business food

Delicious Failure

by Sara — November 24, 2015

Image credits: Thinkstock, Illustrator Mark Airs


Along with my afternoon tea, today failure tastes like homemade banana bread abundant in walnuts. It tastes welcoming and satisfying. I’m pretty sure I’ve come full circle just as a lesson in appreciation.

The café, which involved many months in planning, and, of course, time and money spent, is closed. There’s a fact rattling around in my brain that says 80% of businesses close within the first year. And now I know why.

I tried at something. I failed at something. (I also killed our new cat with the car.) It’s been an epic month for imperfections. While there is still some residual guilt and woulda-shoulda-couldas, I’m okay. I feel sparkier. I feel lighter. And this feminist is back to being a housewife. I’m okay with that too. And actually, I appreciate the simpleness of dusting a shelf, sitting in the sun while the girls play, tomato sauce experimentations, buying new plants and baking banana bread with walnuts cause that’s the way we like it.



Hopefully appreciation can be maintained. Because that’s always the tough part, isn’t it? One thing I’ve thought a lot about lately is why I spent all those summers as a waitress. The restaurant business is binary: men (usually) in the kitchen, women (usually) serving. Careers are in the kitchen; quick money is in the dining rooms. Serving is not an easy job but it’s hardly an extendable skill. Why do we see so many women as servers? It must be because our female nature bends to please others (she said sarcastically). Cooking has mostly been deemed a woman’s job in the home. But when cooking is concentrated outside the home, it is men who are the chefs. It is men who have developed careers in the kitchen while women have a few extra dollars in their pockets but not much more to show for it.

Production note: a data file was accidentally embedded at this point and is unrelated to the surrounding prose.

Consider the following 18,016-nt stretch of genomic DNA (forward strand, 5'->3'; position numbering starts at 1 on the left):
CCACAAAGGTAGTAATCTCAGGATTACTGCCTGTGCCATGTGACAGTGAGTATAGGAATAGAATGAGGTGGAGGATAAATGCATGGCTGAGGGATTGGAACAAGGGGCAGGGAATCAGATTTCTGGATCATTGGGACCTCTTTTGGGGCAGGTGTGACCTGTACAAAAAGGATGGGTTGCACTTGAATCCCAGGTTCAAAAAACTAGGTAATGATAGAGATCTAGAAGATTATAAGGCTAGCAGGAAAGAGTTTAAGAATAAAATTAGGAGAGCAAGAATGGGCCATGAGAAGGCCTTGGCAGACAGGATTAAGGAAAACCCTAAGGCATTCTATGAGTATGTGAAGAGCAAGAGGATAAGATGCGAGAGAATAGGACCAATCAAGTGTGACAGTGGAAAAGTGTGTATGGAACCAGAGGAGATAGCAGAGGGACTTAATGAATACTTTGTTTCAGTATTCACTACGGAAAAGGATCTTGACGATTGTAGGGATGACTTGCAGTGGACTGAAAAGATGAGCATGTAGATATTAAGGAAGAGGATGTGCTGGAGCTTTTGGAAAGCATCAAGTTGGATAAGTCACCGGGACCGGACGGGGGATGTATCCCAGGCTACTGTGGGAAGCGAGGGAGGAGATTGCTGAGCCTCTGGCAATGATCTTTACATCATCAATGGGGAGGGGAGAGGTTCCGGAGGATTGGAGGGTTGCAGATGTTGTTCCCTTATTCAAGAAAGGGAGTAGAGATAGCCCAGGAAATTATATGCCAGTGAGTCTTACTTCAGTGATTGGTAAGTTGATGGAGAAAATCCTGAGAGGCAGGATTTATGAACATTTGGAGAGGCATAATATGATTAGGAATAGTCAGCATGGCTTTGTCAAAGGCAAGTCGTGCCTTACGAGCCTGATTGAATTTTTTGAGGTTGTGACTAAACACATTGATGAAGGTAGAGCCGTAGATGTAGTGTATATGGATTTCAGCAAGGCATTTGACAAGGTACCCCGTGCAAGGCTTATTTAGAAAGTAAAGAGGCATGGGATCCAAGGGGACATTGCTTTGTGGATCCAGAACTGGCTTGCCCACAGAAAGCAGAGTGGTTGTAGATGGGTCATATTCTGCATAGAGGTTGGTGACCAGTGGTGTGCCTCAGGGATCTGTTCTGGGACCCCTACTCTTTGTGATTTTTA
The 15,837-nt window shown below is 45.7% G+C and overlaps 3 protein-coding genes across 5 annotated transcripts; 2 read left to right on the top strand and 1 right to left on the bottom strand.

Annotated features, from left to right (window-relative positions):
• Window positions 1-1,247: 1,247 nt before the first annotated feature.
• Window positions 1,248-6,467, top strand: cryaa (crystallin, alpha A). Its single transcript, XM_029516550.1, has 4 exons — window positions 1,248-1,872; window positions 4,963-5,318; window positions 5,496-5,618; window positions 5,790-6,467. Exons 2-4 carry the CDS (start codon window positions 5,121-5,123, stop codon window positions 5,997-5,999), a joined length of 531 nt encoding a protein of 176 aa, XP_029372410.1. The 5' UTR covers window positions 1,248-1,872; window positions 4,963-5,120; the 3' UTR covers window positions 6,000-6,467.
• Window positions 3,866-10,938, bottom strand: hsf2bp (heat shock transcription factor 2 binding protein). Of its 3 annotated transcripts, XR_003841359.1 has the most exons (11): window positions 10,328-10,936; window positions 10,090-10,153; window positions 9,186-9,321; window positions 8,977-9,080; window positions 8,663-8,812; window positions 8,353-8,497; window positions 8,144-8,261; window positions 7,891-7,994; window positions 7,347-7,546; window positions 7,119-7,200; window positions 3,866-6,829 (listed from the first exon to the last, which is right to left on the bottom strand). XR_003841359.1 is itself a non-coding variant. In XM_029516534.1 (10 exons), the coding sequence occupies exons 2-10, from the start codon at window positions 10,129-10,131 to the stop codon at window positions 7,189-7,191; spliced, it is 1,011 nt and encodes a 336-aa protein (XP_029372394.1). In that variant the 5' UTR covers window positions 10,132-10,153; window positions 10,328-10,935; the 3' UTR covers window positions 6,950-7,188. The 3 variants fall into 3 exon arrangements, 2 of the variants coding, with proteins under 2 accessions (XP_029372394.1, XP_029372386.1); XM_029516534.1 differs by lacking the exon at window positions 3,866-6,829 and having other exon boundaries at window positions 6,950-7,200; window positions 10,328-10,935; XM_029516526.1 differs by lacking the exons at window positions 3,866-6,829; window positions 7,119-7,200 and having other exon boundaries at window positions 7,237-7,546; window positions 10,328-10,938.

Food, thankfully, is everywhere. Cooking is creative and soulful. Instead of making extra cash, I really wish I spent those summers improving my knife skills, absorbing flavor combinations, developing my palette, and learning something rather than memorizing the daily specials.

But that’s not appreciating how things are as they are. Is it? Let me appreciate things the way they are: I have time for myself. I have time for my husband. I have time for my kids. And I still have time to work on those knife skills.






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